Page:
Biography of Jack Joseph Valenti

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Jack Joseph Valenti

Name: Jack Joseph Valenti
Bith Date: September 5, 1921
Death Date:
Place of Birth: Houston, Texas, United States
Nationality: American
Gender: Male
Occupations: advertising and public relations executive, film executive, government official

Jack Joseph Valenti (born 1921) combined Hollywood and politics long before it was fashionable. Starting as an advertising and public relations man in Houston, Texas, Valenti became a trusted adviser and friend to President Lyndon Johnson. Valenti took over the helm of the Motion Picture Association of America in 1966, revamped an anachronistic ratings system, and was instrumental in helping to establish the American Film Institute.

Jack Valenti was born into a second-generation Italian-American family in Houston, Texas, on September 5, 1921. All four of his grandparents had immigrated to the United States from Sicily in the 1890s. Jack grew up on an unpaved road called Alamo Street in a working-class neighborhood, and his father was a clerk in Houston's county tax office. As a young boy who tried to help his family manage in difficult economic conditions, Jack always had jobs. He helped out in his grandfather's grocery store, sold newspapers on the street corners, and showed people to their seats in a Houston movie house called the Iris Theater.

The Valentis were a large Italian-American family with lots of cousins, babies, lively conversations, and big Sunday afternoon dinners. Jack's grandfather and great uncle were respected leaders in Houston's Sicilian community; their support was looked upon as crucial by local politicians. Valenti says his grandfather's leadership was his first introduction to politics, and he proudly speaks of the fact that upon his grandfather's death the Houston Chronicle listed Captain James A. Baker, grandfather of Jim Baker, as one of the honorary pallbearers.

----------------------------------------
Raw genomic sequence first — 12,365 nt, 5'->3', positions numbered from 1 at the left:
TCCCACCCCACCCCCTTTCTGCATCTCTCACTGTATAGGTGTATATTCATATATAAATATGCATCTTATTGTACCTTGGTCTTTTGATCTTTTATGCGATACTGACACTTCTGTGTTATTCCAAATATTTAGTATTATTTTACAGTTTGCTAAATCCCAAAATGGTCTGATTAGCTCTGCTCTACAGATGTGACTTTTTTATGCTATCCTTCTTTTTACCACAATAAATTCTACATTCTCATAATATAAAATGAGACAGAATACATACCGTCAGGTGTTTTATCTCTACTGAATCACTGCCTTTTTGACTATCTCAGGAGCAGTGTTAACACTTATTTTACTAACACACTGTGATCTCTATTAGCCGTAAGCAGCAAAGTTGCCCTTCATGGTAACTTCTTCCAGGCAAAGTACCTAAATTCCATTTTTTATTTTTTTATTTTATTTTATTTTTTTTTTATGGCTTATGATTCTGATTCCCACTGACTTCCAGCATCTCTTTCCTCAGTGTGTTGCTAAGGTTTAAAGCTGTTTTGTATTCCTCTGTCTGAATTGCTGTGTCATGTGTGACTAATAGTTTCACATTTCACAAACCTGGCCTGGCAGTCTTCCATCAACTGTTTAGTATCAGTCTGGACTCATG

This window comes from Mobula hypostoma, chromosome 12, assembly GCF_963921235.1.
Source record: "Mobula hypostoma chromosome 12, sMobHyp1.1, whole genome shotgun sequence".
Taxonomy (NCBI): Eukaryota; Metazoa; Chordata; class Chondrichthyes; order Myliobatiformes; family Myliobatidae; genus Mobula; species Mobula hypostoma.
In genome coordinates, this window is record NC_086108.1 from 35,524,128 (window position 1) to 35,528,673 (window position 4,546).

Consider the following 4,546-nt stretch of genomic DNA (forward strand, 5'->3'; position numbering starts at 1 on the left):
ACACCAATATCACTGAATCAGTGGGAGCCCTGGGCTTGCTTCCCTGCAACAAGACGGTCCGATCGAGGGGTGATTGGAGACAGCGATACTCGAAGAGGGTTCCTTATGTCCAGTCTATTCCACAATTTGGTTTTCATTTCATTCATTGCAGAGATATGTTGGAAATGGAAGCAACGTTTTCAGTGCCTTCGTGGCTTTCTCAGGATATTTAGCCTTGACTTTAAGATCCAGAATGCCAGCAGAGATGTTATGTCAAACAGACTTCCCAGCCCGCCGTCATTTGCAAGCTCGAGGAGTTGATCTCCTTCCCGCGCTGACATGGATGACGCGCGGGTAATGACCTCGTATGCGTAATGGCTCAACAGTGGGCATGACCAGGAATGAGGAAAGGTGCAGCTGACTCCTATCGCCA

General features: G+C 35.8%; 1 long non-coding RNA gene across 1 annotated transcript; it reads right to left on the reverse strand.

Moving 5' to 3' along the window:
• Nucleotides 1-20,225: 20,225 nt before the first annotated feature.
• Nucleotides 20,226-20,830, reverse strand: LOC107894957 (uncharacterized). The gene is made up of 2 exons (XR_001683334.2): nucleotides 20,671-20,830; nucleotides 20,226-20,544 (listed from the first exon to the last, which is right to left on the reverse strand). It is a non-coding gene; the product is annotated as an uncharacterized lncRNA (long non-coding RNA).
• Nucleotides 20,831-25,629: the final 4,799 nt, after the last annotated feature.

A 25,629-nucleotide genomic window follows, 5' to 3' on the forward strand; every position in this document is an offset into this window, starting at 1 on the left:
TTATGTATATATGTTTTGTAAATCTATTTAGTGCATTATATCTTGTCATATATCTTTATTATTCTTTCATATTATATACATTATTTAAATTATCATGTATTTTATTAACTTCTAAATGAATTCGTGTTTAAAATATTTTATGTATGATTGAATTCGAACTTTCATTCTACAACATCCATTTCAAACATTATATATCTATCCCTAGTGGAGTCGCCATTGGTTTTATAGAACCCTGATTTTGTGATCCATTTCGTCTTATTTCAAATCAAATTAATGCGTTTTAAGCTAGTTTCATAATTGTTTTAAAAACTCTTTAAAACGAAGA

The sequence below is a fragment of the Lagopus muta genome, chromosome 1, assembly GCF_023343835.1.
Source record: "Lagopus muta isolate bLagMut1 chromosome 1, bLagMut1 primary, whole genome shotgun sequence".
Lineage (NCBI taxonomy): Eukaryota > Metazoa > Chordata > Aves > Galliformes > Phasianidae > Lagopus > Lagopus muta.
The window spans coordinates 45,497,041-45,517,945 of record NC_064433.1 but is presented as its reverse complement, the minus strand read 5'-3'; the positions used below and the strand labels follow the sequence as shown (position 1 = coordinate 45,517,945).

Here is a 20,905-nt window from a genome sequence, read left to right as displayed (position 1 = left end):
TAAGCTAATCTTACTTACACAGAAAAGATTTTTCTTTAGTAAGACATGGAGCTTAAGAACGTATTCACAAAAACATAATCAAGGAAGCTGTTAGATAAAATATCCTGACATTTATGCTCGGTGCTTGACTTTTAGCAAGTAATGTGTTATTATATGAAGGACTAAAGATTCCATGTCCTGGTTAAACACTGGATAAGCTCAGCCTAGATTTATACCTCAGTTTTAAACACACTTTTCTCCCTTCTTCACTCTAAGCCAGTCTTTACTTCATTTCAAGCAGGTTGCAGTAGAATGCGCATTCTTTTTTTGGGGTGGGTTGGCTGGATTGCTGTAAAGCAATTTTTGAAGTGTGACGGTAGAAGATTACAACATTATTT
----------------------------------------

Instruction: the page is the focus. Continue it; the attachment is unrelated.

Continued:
At Sam Houston High School Valenti was a debate champion, honor student, and the school's youngest graduate ever at the age of 15. He promptly began full-time work as an office boy at the Humble Oil and Refining Company, worked his way up to the advertising department, and began evening classes at the University of Houston.

World War II took over his life from 1942 to 1945. Valenti was a highly decorated Air Force bomber pilot. After his discharge as a first lieutenant, he finished his undergraduate degree in 1946 at the University of Houston as an A-minus business major and English minor and as president of the student body. Two years later he returned to Houston with a Master's degree from the Harvard Graduate School of Business and took over the advertising and promotion department at Humble Oil.

Valenti left the company in 1952 to start his own advertising agency with Weldon Weekley, a classmate from the University of Houston. Weekley and Valenti, Inc., quickly became representatives of the powerful in the Houston business community as well as the powerful in Texas politics. Their political accounts included work on Dwight D. Eisenhower's presidential campaign in Texas in 1952, U.S. Representative Albert Thomas' run for Congress, John Connally's campaign for governor of Texas, and Lyndon Johnson's presidential campaign during the primaries of 1960.